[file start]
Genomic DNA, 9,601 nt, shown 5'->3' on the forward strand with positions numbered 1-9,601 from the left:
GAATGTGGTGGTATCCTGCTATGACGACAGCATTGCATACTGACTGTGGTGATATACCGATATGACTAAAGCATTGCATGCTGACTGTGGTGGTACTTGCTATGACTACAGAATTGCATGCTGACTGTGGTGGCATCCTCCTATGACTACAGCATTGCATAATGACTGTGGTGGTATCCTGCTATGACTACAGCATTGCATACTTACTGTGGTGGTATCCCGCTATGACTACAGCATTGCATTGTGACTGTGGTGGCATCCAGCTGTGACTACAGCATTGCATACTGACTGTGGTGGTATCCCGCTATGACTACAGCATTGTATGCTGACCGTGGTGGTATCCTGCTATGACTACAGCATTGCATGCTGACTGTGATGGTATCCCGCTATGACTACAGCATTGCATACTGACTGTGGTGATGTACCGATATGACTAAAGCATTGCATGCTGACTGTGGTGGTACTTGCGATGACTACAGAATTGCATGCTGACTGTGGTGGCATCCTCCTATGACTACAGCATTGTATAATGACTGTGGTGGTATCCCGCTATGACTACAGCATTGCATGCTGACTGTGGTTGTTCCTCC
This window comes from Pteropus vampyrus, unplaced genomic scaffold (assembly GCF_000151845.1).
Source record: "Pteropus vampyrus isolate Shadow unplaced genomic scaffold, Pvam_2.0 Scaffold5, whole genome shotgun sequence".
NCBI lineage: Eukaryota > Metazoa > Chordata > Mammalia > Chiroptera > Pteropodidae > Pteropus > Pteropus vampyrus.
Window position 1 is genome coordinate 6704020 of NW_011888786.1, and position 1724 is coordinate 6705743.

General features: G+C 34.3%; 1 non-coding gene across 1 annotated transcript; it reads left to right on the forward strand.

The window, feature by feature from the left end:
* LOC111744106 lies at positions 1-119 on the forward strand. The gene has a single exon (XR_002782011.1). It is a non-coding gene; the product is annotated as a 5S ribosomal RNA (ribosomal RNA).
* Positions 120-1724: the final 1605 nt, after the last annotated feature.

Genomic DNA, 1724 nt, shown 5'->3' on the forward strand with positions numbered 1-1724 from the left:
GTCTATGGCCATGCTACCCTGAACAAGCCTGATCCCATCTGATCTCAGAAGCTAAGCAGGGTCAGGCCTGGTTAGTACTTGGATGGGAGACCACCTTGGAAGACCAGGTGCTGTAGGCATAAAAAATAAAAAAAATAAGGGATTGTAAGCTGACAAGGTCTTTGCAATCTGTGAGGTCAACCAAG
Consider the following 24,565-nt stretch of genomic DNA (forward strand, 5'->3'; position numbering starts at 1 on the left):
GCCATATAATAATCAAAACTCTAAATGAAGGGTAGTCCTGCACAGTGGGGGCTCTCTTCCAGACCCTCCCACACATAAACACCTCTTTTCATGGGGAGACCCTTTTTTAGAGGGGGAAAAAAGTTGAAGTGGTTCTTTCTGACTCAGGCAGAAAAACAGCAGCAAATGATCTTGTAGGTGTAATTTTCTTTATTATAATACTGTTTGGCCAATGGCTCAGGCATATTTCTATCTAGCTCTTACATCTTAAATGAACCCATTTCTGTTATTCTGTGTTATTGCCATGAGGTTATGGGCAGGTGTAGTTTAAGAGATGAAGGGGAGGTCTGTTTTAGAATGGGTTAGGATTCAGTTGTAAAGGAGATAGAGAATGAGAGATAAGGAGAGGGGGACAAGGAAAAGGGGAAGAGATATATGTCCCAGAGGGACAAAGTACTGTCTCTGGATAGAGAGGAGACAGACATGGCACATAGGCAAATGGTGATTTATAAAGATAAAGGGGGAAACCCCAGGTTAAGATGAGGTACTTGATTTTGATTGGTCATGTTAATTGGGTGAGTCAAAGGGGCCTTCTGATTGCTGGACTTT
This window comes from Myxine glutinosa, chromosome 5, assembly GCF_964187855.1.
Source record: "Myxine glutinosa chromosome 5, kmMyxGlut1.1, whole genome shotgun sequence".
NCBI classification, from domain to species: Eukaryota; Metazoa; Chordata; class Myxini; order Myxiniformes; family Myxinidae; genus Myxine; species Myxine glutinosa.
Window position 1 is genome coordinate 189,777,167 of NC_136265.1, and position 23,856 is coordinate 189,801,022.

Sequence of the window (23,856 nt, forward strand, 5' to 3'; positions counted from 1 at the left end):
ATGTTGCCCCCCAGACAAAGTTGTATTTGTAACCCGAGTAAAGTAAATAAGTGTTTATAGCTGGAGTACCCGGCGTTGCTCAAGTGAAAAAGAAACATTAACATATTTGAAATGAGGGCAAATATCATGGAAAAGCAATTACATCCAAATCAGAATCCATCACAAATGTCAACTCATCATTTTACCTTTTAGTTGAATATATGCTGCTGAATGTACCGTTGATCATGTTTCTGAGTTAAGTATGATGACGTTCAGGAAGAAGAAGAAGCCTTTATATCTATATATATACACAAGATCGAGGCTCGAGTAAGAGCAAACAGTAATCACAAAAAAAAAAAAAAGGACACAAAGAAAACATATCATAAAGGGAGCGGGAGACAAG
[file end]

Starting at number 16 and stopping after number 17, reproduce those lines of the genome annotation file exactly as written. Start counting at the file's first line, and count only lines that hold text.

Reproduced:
Source record: "Myxine glutinosa chromosome 5, kmMyxGlut1.1, whole genome shotgun sequence".
NCBI classification, from domain to species: Eukaryota; Metazoa; Chordata; class Myxini; order Myxiniformes; family Myxinidae; genus Myxine; species Myxine glutinosa.